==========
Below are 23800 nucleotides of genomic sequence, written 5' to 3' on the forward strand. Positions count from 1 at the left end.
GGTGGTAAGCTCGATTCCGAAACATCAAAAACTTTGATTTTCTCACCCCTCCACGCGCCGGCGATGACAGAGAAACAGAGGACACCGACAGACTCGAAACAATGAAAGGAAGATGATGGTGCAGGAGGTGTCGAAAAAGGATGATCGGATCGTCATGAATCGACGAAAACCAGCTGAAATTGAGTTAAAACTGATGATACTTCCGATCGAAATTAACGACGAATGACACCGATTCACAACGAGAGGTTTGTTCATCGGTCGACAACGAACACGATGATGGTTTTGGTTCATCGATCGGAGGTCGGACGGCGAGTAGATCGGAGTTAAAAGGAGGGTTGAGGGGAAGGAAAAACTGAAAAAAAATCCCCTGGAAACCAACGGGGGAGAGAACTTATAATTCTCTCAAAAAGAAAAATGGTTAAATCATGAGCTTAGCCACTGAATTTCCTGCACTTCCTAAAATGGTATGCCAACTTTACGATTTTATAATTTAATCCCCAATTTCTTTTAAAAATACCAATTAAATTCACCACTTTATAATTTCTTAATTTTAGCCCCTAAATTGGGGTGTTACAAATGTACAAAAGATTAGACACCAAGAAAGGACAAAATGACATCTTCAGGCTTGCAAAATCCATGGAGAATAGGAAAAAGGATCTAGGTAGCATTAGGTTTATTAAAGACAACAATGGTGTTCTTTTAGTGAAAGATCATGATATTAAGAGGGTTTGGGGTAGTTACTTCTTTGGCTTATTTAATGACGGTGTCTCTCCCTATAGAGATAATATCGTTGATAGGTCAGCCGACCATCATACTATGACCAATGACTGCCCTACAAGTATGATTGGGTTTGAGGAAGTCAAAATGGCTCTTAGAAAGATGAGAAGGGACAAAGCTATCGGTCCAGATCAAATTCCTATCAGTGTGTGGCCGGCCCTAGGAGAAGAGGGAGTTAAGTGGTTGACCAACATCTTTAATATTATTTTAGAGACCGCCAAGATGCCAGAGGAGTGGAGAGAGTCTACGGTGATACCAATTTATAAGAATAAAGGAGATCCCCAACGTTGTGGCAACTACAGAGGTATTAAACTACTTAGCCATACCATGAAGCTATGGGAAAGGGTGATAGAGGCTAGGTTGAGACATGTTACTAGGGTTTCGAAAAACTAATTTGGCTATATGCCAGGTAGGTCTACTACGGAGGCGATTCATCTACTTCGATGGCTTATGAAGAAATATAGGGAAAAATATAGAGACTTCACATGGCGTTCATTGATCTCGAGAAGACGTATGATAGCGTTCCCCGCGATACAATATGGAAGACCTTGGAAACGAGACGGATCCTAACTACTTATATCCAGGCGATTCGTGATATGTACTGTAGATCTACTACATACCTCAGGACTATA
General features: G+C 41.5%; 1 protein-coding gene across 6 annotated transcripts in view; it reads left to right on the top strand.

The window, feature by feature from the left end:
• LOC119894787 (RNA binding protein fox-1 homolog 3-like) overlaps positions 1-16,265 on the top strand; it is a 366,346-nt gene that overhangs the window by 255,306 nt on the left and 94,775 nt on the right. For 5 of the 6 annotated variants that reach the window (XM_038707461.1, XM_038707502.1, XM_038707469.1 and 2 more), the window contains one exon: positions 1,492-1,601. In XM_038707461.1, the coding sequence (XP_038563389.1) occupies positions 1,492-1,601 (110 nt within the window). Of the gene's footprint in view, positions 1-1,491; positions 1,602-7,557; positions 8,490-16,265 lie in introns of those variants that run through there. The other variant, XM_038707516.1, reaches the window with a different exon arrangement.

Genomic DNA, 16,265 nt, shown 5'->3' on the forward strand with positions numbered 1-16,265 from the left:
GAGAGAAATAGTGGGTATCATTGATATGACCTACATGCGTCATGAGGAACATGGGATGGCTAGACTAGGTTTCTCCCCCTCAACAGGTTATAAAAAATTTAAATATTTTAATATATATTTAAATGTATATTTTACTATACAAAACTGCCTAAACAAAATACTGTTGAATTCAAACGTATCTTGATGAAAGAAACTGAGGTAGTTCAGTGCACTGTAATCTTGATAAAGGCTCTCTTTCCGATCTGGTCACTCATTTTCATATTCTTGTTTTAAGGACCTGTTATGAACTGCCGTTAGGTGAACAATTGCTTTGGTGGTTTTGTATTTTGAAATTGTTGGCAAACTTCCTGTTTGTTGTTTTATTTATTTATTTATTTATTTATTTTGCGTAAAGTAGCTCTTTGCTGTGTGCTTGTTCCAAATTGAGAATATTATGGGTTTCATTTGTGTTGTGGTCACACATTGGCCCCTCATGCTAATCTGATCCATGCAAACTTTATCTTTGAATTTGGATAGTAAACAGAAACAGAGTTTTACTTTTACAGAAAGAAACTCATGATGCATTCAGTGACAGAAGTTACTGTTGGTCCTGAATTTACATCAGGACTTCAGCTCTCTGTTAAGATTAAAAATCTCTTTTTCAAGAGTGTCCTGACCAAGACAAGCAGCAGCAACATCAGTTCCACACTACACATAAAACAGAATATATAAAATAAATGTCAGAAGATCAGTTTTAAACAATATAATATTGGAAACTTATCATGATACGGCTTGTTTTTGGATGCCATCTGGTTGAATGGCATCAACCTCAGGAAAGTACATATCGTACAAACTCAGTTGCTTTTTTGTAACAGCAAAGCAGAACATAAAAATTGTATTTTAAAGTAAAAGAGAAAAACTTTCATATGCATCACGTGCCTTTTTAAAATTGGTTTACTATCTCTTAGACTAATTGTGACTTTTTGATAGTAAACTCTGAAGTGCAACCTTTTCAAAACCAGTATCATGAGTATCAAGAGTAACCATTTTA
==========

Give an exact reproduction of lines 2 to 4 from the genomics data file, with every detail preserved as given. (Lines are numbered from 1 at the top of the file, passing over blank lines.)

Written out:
GGTGGTAAGCTCGATTCCGAAACATCAAAAACTTTGATTTTCTCACCCCTCCACGCGCCGGCGATGACAGAGAAACAGAGGACACCGACAGACTCGAAACAATGAAAGGAAGATGATGGTGCAGGAGGTGTCGAAAAAGGATGATCGGATCGTCATGAATCGACGAAAACCAGCTGAAATTGAGTTAAAACTGATGATACTTCCGATCGAAATTAACGACGAATGACACCGATTCACAACGAGAGGTTTGTTCATCGGTCGACAACGAACACGATGATGGTTTTGGTTCATCGATCGGAGGTCGGACGGCGAGTAGATCGGAGTTAAAAGGAGGGTTGAGGGGAAGGAAAAACTGAAAAAAAATCCCCTGGAAACCAACGGGGGAGAGAACTTATAATTCTCTCAAAAAGAAAAATGGTTAAATCATGAGCTTAGCCACTGAATTTCCTGCACTTCCTAAAATGGTATGCCAACTTTACGATTTTATAATTTAATCCCCAATTTCTTTTAAAAATACCAATTAAATTCACCACTTTATAATTTCTTAATTTTAGCCCCTAAATTGGGGTGTTACAAATGTACAAAAGATTAGACACCAAGAAAGGACAAAATGACATCTTCAGGCTTGCAAAATCCATGGAGAATAGGAAAAAGGATCTAGGTAGCATTAGGTTTATTAAAGACAACAATGGTGTTCTTTTAGTGAAAGATCATGATATTAAGAGGGTTTGGGGTAGTTACTTCTTTGGCTTATTTAATGACGGTGTCTCTCCCTATAGAGATAATATCGTTGATAGGTCAGCCGACCATCATACTATGACCAATGACTGCCCTACAAGTATGATTGGGTTTGAGGAAGTCAAAATGGCTCTTAGAAAGATGAGAAGGGACAAAGCTATCGGTCCAGATCAAATTCCTATCAGTGTGTGGCCGGCCCTAGGAGAAGAGGGAGTTAAGTGGTTGACCAACATCTTTAATATTATTTTAGAGACCGCCAAGATGCCAGAGGAGTGGAGAGAGTCTACGGTGATACCAATTTATAAGAATAAAGGAGATCCCCAACGTTGTGGCAACTACAGAGGTATTAAACTACTTAGCCATACCATGAAGCTATGGGAAAGGGTGATAGAGGCTAGGTTGAGACATGTTACTAGGGTTTCGAAAAACTAATTTGGCTATATGCCAGGTAGGTCTACTACGGAGGCGATTCATCTACTTCGATGGCTTATGAAGAAATATAGGGAAAAATATAGAGACTTCACATGGCGTTCATTGATCTCGAGAAGACGTATGATAGCGTTCCCCGCGATACAATATGGAAGACCTTGGAAACGAGACGGATCCTAACTACTTATATCCAGGCGATTCGTGATATGTACTGTAGATCTACTACATACCTCAGGACTATA
General features: G+C 41.5%; 1 protein-coding gene across 6 annotated transcripts in view; it reads left to right on the top strand.

The window, feature by feature from the left end: